Mortgage rates sank this week toward record lows, with lenders offering 30-year fixed home loans to solid borrowers at an average 3.41%, down from 3.43% a week ago, Freddie Mac’s weekly report showed. It was the lowest rate the survey has recorded in three months.
The typical rate for a 15-year fixed mortgage edged down from 2.65% last week to 2.64%, according to the report Thursday by the government-backed finance company. Borrowers would have paid lenders 0.7% of the loan amount on average to obtain the rates.
The survey showed that the average 30-year rate rose to 3.63% in mid-March after bottoming out in November at 3.31%.
Signs of weakness in consumer spending are keeping rates low, since that suggests inflation remains at bay, said Frank Nothaft, Freddie Mac’s chief economist.
Retail sales contracted in March for the second time in three months, Nothaft said. A University of Michigan consumer sentiment index fell to its lowest level since July, snapping a streak of three consecutive gains.
The trend reminded analysts of 2011 and 2012, when the economy got off to strong starts before giving out to sub-par growth as summer approached.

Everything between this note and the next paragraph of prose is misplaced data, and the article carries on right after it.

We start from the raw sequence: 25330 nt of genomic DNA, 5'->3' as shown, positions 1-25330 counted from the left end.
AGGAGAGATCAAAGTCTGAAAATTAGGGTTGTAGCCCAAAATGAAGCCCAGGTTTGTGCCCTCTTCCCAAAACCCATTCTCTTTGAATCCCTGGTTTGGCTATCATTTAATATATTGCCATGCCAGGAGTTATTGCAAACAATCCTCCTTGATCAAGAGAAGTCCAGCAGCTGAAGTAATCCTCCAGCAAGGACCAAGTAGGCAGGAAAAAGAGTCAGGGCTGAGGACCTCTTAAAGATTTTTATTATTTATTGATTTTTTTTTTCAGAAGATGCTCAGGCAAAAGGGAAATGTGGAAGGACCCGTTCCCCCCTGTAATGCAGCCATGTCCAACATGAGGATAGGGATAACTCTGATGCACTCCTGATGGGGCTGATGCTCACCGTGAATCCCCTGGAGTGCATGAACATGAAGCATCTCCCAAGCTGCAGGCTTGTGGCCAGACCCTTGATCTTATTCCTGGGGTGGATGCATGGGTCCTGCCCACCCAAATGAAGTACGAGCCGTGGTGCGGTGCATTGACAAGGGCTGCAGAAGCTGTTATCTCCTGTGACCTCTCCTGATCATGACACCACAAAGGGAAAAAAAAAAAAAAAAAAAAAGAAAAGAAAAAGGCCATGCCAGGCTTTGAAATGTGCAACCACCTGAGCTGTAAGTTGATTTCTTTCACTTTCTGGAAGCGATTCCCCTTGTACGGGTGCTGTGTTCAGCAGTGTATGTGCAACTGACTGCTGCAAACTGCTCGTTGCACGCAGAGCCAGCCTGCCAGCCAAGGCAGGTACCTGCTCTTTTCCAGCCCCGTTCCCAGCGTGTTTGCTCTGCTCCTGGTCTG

"We are in a weak patch, at the very least," said Keith Gumbinger, vice president of mortgage data tracker HSH.com, where a separate survey also showed fixed rates falling this week.
"However, falling gasoline prices should help add a little punch to consumer spending over time,” Gumbinger said. “For the moment, the dip in rates means ongoing opportunities to refinance and has arrived just in time for the spring home-buying season."
Freddie Mac asks lenders each week about the terms they are offering to borrowers with solid credit scores, 20% down payments and the financial ability to make regular loan payments.
Borrowers often obtain lower rates by making additional payments known as discount points when they take out loans. The Freddie Mac survey doesn’t include third-party costs such as those for appraisals and title insurance.